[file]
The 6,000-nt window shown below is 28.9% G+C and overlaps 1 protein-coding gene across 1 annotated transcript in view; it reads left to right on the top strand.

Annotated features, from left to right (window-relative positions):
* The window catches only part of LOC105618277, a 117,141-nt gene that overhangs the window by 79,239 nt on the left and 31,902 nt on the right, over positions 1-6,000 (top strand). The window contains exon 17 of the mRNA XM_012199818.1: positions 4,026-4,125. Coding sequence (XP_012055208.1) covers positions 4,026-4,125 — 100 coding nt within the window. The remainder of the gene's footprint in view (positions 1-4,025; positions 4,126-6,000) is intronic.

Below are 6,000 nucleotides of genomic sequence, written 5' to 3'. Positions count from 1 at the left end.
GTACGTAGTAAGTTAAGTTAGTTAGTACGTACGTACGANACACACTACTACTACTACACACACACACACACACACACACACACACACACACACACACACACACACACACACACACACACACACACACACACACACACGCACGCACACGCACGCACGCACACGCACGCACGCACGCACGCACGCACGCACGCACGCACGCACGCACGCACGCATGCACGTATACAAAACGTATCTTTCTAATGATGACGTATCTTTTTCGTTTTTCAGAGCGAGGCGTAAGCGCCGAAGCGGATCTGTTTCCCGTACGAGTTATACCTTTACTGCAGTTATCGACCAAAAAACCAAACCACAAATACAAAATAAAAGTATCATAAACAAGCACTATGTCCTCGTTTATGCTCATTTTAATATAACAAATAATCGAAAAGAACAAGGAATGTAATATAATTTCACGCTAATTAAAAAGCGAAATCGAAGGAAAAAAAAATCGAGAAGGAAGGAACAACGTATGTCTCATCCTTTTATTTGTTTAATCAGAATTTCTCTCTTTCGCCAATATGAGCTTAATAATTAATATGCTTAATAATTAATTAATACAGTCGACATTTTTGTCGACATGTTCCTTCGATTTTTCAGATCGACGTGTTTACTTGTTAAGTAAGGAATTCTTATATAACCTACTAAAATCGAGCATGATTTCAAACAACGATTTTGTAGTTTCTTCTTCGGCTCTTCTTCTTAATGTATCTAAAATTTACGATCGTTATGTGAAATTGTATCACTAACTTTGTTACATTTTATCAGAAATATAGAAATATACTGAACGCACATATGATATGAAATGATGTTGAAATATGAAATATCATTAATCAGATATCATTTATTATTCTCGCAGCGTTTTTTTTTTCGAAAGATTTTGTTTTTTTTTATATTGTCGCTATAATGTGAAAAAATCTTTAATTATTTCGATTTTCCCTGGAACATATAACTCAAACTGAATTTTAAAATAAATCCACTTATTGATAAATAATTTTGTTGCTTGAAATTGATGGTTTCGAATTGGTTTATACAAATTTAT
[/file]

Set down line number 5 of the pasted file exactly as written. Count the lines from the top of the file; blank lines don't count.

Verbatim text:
GTACGTAGTAAGTTAAGTTAGTTAGTACGTACGTACGANACACACTACTACTACTACACACACACACACACACACACACACACACACACACACACACACACACACACACACACACACACACACACACACACACACACGCACGCACACGCACGCACGCACACGCACGCACGCACGCACGCACGCACGCACGCACGCACGCACGCACGCACGCATGCACGTATACAAAACGTATCTTTCTAATGATGACGTATCTTTTTCGTTTTTCAGAGCGAGGCGTAAGCGCCGAAGCGGATCTGTTTCCCGTACGAGTTATACCTTTACTGCAGTTATCGACCAAAAAACCAAACCACAAATACAAAATAAAAGTATCATAAACAAGCACTATGTCCTCGTTTATGCTCATTTTAATATAACAAATAATCGAAAAGAACAAGGAATGTAATATAATTTCACGCTAATTAAAAAGCGAAATCGAAGGAAAAAAAAATCGAGAAGGAAGGAACAACGTATGTCTCATCCTTTTATTTGTTTAATCAGAATTTCTCTCTTTCGCCAATATGAGCTTAATAATTAATATGCTTAATAATTAATTAATACAGTCGACATTTTTGTCGACATGTTCCTTCGATTTTTCAGATCGACGTGTTTACTTGTTAAGTAAGGAATTCTTATATAACCTACTAAAATCGAGCATGATTTCAAACAACGATTTTGTAGTTTCTTCTTCGGCTCTTCTTCTTAATGTATCTAAAATTTACGATCGTTATGTGAAATTGTATCACTAACTTTGTTACATTTTATCAGAAATATAGAAATATACTGAACGCACATATGATATGAAATGATGTTGAAATATGAAATATCATTAATCAGATATCATTTATTATTCTCGCAGCGTTTTTTTTTTCGAAAGATTTTGTTTTTTTTTATATTGTCGCTATAATGTGAAAAAATCTTTAATTATTTCGATTTTCCCTGGAACATATAACTCAAACTGAATTTTAAAATAAATCCACTTATTGATAAATAATTTTGTTGCTTGAAATTGATGGTTTCGAATTGGTTTATACAAATTTAT